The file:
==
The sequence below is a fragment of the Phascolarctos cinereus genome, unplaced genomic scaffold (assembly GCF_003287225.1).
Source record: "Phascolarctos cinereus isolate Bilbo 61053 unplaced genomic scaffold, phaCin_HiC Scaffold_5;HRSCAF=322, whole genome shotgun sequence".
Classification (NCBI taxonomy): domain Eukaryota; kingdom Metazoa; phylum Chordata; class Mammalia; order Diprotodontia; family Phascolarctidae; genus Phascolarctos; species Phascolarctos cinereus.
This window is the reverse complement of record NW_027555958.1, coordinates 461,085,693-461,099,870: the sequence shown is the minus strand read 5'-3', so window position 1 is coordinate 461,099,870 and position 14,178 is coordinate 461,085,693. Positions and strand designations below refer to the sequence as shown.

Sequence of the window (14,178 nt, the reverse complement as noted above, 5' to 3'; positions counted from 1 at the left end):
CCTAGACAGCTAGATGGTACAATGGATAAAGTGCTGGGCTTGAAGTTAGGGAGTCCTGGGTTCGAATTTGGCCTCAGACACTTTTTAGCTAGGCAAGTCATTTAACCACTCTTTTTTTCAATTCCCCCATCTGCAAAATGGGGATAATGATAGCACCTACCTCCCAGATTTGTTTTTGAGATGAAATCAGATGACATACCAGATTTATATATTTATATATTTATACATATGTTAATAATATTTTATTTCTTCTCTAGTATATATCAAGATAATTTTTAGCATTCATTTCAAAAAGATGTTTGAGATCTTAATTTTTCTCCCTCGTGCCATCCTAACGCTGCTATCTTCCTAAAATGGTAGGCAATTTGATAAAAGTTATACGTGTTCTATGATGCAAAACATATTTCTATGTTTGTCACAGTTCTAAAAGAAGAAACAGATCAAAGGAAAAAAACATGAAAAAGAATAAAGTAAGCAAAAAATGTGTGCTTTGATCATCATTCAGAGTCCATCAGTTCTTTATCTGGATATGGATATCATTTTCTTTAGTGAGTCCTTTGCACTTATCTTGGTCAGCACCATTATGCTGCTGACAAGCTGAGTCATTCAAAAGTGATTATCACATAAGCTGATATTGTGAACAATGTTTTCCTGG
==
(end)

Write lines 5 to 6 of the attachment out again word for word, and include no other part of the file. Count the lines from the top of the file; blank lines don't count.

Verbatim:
Sequence of the window (14,178 nt, the reverse complement as noted above, 5' to 3'; positions counted from 1 at the left end):
CCTAGACAGCTAGATGGTACAATGGATAAAGTGCTGGGCTTGAAGTTAGGGAGTCCTGGGTTCGAATTTGGCCTCAGACACTTTTTAGCTAGGCAAGTCATTTAACCACTCTTTTTTTCAATTCCCCCATCTGCAAAATGGGGATAATGATAGCACCTACCTCCCAGATTTGTTTTTGAGATGAAATCAGATGACATACCAGATTTATATATTTATATATTTATACATATGTTAATAATATTTTATTTCTTCTCTAGTATATATCAAGATAATTTTTAGCATTCATTTCAAAAAGATGTTTGAGATCTTAATTTTTCTCCCTCGTGCCATCCTAACGCTGCTATCTTCCTAAAATGGTAGGCAATTTGATAAAAGTTATACGTGTTCTATGATGCAAAACATATTTCTATGTTTGTCACAGTTCTAAAAGAAGAAACAGATCAAAGGAAAAAAACATGAAAAAGAATAAAGTAAGCAAAAAATGTGTGCTTTGATCATCATTCAGAGTCCATCAGTTCTTTATCTGGATATGGATATCATTTTCTTTAGTGAGTCCTTTGCACTTATCTTGGTCAGCACCATTATGCTGCTGACAAGCTGAGTCATTCAAAAGTGATTATCACATAAGCTGATATTGTGAACAATGTTTTCCTGG